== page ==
Part of NW Portland Week.
Almost every map or chart you will ever see of “where people commute by bike” is incomplete.
Nineteen times out of 20, it’s based on only half of the picture: the locations people commute from. In the United States, we make almost no effort to calculate where people are bike-commuting to.
Little-known fact: according to the best data available, almost nowhere in Portland brings in a larger percentage of its commuters by bicycle than the lower section of Northwest 21st and 23rd, between Marshall and Burnside.
You can only find this information in an obscure Census dataset maintained by the association of state transportation engineers. But according to that estimate, about one in 10 of the 3,000-odd people who work on these 24 city blocks got there by bike during the years 2006-2010, the most recent available.
That’s double the estimated rates for the Lloyd District or downtown Portland.
(Data: CTPP 2006-2010. Chart: BikePortland.)
One in 10 employees of this little Census tract isn’t actually a lot of bike commuters: just a few hundred, barely enough to fill a secure bike parking area at Portland State University. That’s why nobody notices them.
But hidden in the fact that the Northwest District has a large share of bike commuters is an important fact about bike transportation in general.
To be sure, Portland has changed a lot since this data was collected. But take a walk or ride through this little corner of northwest Portland and you’ll see the sort of employers that don’t often make headlines as bike-commuting powerhouses, but are secretly the bedrock of American bike commuting: neighborhood retailers.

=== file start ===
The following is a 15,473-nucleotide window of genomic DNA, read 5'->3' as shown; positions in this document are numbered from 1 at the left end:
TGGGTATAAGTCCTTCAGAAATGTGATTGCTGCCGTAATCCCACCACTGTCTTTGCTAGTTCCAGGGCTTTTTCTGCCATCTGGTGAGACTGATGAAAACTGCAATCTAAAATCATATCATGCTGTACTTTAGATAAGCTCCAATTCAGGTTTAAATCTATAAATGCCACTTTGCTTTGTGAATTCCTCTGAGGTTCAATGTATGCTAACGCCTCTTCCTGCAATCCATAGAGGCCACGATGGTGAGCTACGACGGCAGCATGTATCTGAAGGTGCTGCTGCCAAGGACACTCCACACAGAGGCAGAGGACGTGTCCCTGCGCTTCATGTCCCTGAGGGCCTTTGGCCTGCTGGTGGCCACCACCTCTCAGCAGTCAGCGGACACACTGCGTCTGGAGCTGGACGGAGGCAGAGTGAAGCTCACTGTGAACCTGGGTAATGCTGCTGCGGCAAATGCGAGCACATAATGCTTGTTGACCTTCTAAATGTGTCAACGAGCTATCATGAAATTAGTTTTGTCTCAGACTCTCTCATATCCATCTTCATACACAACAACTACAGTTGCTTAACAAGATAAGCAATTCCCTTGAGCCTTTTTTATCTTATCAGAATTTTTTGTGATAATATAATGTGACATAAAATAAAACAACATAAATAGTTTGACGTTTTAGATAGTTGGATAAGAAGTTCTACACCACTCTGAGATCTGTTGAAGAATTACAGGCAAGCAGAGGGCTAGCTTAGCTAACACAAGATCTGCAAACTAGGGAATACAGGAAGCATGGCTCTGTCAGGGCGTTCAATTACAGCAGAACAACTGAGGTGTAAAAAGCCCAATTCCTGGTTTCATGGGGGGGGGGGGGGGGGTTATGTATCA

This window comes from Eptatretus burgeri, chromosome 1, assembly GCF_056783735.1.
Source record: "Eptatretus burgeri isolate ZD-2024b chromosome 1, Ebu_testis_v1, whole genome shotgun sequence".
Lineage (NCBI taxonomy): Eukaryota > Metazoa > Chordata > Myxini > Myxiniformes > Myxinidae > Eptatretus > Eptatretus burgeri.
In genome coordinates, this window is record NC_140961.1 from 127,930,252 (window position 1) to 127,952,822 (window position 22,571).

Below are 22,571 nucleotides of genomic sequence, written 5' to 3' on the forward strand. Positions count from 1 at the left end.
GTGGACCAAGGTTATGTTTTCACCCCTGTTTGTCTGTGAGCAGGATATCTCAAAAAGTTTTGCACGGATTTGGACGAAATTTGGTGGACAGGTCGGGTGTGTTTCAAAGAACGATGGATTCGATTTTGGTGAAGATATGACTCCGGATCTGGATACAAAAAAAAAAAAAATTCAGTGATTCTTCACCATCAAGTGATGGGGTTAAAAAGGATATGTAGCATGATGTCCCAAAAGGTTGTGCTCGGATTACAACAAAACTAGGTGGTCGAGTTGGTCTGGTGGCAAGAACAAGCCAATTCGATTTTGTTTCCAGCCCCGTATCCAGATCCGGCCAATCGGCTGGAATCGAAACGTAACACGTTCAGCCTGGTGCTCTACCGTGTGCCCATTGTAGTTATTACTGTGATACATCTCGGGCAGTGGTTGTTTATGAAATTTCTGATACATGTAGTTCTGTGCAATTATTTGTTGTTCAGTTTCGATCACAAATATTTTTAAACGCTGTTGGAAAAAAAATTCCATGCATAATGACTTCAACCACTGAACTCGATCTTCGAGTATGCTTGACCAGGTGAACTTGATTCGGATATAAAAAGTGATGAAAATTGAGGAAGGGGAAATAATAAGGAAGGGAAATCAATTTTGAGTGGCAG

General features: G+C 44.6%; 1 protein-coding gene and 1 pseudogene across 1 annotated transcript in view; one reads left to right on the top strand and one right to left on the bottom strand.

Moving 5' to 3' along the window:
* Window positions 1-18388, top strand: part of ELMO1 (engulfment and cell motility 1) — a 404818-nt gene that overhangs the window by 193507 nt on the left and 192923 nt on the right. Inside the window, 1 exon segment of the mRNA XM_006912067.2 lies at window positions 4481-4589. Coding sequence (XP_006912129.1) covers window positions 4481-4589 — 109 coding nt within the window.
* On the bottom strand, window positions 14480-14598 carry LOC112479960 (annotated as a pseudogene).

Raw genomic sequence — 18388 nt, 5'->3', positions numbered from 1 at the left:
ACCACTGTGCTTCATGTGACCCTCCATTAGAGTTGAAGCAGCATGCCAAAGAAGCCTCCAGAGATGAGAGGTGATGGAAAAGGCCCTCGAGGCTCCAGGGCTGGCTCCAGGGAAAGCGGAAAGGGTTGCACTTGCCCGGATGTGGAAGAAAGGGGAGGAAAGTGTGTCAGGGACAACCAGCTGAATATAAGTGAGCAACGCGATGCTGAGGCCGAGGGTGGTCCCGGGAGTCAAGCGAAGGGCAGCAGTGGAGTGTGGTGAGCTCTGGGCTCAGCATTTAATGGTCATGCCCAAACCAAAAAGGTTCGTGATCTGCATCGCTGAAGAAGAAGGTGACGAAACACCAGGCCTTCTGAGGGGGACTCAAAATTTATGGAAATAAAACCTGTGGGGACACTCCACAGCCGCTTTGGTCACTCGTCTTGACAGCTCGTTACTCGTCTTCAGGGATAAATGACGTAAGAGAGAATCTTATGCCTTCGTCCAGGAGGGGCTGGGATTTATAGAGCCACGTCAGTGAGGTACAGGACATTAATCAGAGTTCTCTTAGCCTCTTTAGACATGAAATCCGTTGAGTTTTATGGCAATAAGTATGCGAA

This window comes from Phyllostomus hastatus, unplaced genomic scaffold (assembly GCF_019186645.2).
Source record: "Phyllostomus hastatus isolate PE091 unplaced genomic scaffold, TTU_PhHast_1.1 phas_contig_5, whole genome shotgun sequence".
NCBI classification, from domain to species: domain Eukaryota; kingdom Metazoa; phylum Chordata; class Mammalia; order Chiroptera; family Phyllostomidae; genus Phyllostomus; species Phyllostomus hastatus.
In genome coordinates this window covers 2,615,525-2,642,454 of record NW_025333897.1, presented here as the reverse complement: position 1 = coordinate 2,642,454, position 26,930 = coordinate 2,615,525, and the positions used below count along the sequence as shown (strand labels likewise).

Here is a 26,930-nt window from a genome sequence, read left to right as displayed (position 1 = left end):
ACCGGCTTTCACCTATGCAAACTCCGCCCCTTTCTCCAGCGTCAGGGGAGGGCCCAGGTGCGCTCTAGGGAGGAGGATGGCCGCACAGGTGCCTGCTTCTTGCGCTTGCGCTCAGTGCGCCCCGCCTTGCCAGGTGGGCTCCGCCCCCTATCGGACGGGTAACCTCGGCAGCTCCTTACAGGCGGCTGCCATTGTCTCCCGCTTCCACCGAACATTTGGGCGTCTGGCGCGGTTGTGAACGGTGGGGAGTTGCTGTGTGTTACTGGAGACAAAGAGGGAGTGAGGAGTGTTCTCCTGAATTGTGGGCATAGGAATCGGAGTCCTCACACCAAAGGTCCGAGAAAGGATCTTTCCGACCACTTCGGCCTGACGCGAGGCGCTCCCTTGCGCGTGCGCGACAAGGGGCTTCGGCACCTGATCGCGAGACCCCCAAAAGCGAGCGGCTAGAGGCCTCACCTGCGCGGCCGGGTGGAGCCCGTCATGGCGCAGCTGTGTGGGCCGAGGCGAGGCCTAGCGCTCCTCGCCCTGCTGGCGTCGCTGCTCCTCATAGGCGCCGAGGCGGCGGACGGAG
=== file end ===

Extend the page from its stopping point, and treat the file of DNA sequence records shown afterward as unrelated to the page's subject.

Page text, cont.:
More specifically: bars and restaurants.
One in 10 Portland jobs (and one in 11 jobs nationwide) is some form of food service. And across the United States, an estimated 2.9 percent of people who work at “eating and drinking places” get to their jobs by bicycle. The only major employer category that comes close to that level of bike commuting are colleges and universities.
You’ll almost never see this fact mentioned by pro-bike politicians, urban planners, biking advocates or journalists, who love to talk about tech workers. But the combination of low-ish incomes, odd hours, youth and (probably) an affinity for after-work hijinks has made food service workers the footsoldiers of American bicycle transportation.
And that’s made the lower Northwest District, a dense hub of bars and restaurants with mediocre transit and terrible parking, a significant Portland bike commuting destination despite the area’s near-total lack of bike infrastructure.
It’s enough to make you wonder how much biking there would be if the bike infrastructure were actually improved.
On Tuesday afternoon I walked down 23rd from Overton toward Burnside, asking in each shop if any employees were bike commuters. Here are the first four bike commuters I met, in order.
Reyes, 27, has been the manager at Little Big Burger for three years. He was given his first bike by his father, a biking buff who once biked across several states in his native Mexico.
Reyes lives near Portland State University and is also taking business administration classes from Portland Community College. On one day, he has to get from class to Northwest in 10 minutes; on those days he drives his car. Other days, he bikes.
“I really love bikes, and I believe in sustainable cities and saving a lot of natural resources,” Reyes said. He added, self-deprecatingly: “Probably that’s my super liberal thing.”
Reyes said that when he gets “philosophical” about his commute, he bikes because of the “sense of freedom” — “you feel your own being,” he said.